England kicked off the mid-year internationals with a 35-26 victory over the star-studded Barbarians at Twickenham on Sunday.
Like their footballing compatriots, Martin Johnson's troops put together a serviceable performance to bolster spirits ahead of the daunting trip south of the equator.
But having led 25-7 at the break, questions will be raised to why the locals failed to throw away the key.
In the end they were forced to kick penalties in order to quell a typically cavalier showing from the famous international side.
James Haskell, Shontayne Hape, Ben Foden and Mike Tindall all touched down as England made the most of some generous defending to cruise to victory.
Toulon-bound winger Paul Sackey scored a try in each half for the Barbarians and replacements David Smith and Census Johnson rumbled over to give the scoreline an air of respectability.
England head Down Under on Monday night for a five-match tour that includes two Tests against the Wallabies, two meetings with the Australian Barbarians and a clash with the New Zealand Maori.
All three teams will pose a far sterner test than the Barbarians, who at times reacted to the sunshine over Twickenham as if they were playing touch rugby on the beach.
The match did at least give Johnson a chance to run the rule over a clutch of returning players and new faces before the tour starts in earnest a week on Tuesday.
Charlie Hodgson, back after two years in the international wilderness, made a lively contribution at fly-half and finished with ten points before a bloody nose forced him off, while the back row of Nick Easter, Delon Armitage and Haskell were all prominent.
And scrum-half Danny Care responded well to the gauntlet that Ben Youngs threw down with his performance for Leicester in Saturday's Guinness Premiership final.
England made countless line-breaks and Mark Cueto was a constant danger with scything runs from deep but there remain question marks over Hape at inside centre.
Ultimately, however, Johnson will need to see his men tested in far more hostile surroundings to draw any firm conclusions.
The Twickenham announcer's last words before kick-off were to prepare the 41,035 crowd for "80 minutes of world-class rugby" although for most of the match the Barbarians offered anything but.
They may be proud to uphold the old amateur ethos of bonding at the bar but optional defence neither makes for a decent contest nor, in this case, helps to properly assess England's strengths.
Hodgson scuffed his first penalty low, wide and ugly but responded positively to send Cueto past a distinctly uninterested Florian Fritz and on a 70-yard burst.
England kept the pressure on with good hands from Foden and a Steve Thompson charge before the Barbarians were penalised for offside and this time Hodgson converted.
The Sale fly-half showed good strength to wriggle out of two tackles on half-way before offloading for Dave Attwood to rampage forward as England began to tick.
Hodgson slotted a second penalty before Haskell showed some clever footwork to skip away from Sackey and Ross Skeate, who collided in pantomime fashion as the Stade Francais flanker touched down.
England extended their lead to 20-0 when Hape stepped through a giant gap between Fritz and Ben Kay to score on his senior debut.
Finally the Barbarians offered something worth cheering as Jean-Baptiste Elissalde, a member of Toulouse's Heineken Cup-winning team, brilliantly collected his own chip and sent Sackey over for the try.
Sackey fended Hodgson off on his way through and the England fly-half was forced to make way for Olly Barkley.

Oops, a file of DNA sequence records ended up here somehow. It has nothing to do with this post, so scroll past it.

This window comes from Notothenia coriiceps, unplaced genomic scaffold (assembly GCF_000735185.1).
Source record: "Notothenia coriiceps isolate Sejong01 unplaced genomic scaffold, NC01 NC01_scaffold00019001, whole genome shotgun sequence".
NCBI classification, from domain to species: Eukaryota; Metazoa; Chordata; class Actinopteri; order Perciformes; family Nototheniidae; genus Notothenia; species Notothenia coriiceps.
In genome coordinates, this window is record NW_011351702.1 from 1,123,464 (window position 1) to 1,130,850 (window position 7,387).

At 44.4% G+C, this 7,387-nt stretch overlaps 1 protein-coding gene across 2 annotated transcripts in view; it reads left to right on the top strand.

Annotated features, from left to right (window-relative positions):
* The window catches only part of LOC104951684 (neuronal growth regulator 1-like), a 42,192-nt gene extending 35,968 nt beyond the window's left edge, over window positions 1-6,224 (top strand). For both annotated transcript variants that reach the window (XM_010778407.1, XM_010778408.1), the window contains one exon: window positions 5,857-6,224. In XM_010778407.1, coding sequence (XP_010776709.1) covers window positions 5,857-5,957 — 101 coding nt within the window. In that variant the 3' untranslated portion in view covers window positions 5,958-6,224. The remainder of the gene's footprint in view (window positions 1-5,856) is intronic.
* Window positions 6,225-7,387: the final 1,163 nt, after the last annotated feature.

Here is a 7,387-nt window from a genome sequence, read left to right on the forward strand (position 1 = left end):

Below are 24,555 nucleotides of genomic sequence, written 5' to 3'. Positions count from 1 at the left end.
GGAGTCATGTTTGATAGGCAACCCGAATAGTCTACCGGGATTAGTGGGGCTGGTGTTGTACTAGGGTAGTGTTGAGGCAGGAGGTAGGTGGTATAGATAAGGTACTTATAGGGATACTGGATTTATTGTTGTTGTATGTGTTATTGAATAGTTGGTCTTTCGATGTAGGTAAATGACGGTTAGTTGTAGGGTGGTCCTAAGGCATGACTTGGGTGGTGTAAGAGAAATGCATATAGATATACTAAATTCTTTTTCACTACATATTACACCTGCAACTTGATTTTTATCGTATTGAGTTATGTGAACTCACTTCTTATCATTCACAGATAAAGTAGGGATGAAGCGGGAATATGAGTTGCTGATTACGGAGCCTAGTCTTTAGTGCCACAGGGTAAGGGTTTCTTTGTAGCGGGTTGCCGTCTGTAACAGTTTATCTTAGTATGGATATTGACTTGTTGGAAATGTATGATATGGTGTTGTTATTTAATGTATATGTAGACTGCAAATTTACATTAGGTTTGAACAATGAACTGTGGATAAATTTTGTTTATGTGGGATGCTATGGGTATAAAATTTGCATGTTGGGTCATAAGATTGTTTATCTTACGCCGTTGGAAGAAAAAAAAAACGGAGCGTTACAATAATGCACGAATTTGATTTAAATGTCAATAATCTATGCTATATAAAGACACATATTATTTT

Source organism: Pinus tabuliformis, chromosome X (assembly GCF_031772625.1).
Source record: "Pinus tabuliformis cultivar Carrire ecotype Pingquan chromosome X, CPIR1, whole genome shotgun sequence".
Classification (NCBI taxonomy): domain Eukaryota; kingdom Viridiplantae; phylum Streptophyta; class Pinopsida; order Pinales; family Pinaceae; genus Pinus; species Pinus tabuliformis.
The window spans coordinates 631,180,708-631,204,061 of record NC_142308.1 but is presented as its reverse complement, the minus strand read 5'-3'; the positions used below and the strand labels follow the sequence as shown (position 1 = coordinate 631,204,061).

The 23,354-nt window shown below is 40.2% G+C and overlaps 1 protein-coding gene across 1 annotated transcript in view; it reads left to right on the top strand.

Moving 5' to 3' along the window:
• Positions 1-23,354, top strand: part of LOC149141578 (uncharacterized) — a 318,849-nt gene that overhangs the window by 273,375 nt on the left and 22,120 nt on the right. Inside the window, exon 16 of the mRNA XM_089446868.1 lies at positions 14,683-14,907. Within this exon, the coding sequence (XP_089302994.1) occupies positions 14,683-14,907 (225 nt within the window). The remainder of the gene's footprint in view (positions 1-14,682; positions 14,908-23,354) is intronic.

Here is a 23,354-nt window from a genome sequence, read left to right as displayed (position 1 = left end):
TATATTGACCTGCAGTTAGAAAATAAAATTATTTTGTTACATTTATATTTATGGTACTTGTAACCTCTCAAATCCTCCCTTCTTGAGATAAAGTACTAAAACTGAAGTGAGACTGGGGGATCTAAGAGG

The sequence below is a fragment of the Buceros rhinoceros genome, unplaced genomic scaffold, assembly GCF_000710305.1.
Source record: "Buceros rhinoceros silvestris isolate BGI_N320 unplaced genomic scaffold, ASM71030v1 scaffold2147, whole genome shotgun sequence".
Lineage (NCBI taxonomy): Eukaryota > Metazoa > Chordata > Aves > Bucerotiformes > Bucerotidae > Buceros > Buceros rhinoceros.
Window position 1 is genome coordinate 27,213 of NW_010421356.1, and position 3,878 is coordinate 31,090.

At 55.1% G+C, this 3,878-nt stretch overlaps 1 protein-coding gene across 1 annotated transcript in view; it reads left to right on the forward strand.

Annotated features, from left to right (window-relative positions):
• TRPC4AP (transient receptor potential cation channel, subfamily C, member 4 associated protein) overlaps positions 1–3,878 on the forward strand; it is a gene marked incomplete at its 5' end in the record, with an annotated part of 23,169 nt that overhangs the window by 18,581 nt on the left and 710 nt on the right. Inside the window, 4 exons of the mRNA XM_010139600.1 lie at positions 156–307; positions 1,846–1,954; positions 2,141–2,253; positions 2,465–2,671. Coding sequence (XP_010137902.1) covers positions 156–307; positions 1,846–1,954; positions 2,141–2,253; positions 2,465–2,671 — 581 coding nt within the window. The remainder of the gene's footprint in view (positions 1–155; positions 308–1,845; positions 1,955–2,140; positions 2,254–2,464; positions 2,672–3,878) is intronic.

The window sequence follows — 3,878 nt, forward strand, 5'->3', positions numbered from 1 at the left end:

The Barbarians began to play as if they were the Harlem Globetrotters but England's response was instant as Easter swooped on a loose ball.
The captain galloped over half-way before Thompson slung the pass wide for Foden, who raced in for England's third try and a 25-7 half-time lead.
The Barbarians' saloon-door defending continued after the break as Tindall slipped Fritz's tackle and sailed untouched through a gaping midfield hole to touch down under the posts.
Cueto embarked on a third break but once again failed to find his support runners, something that will concern Johnson given the paucity of the opposition.
Both sides began to ring the changes and the Barbarians began to play more direct rugby and profited to the tune of three second-half tries.
Smith crashed over in the 56th minute after a bulldozing run before Johnson, the giant Samoan prop who gave Tim Payne a tough afternoon in the scrum, drove over for the Barbarians' third.
Sackey's second try was a thing of beauty as Cedric Heyman dummied a flick behind his back and stayed in field long enough to supply the scoring pass.
Barkley rounded off the day with a penalty shot at goal in the last minute, a decision which was rightly greeted with derision by the supporters.
Tries: Haskell, Hape, Foden, Tindall
Cons: Hodgson 2, Barkley
Pens: Hodgson 2, Barkley
Tries: Sackey 2, Smith, Johnston
Cons: Elissalde 3
England: 15 Ben Foden, 14 Mark Cueto, 13 Mike Tindall, 12 Shontayne Hape, 11 David Strettle, 10 Charlie Hodgson, 9 Danny Care, 8 Nick Easter (captain), 7 Steffon Armitage, 6 James Haskell, 5 Tom Palmer, 4 Dave Attwood, 3 Paul Doran-Jones, 2 Steve Thompson, 1 Jon Golding.
Replacements: 16 Lee Mears, 17 Tim Payne, 18 Dan Ward-Smith, 19 Joe Worsley, 20 Joe Simpson, 21 Olly Barkley, 22 Mathew Tait.
Barbarians: 15 Paul Warwick, 14 Paul Sackey, 13 Casey Laulala, 12 Florian Fritz, 11 Cedric Heymans, 10 Jean-Baptiste Ellisalde, 9 Byron Kelleher, 8 Xavier Rush (captain), 7 Martyn Williams, 6 Rodney So'oialo, 5 Ben Kay, 4 Ross Skeate, 3 Julian White, 2 Benoit August, 1 Rodrigo Roncero.
Replacements: 16 Ken Owens, 17 Census Johnston, 18 Jerome Thion, 19 George Smith, 20 Pierre Mignoni, 21 Fabrice Estebanez, 22 David Smith.
Referee: JÃ©rÃ´me Garces
Assistant referees: Romain Poite, Pascal Gauzere
TMO: Bob Ockenden, David Matthews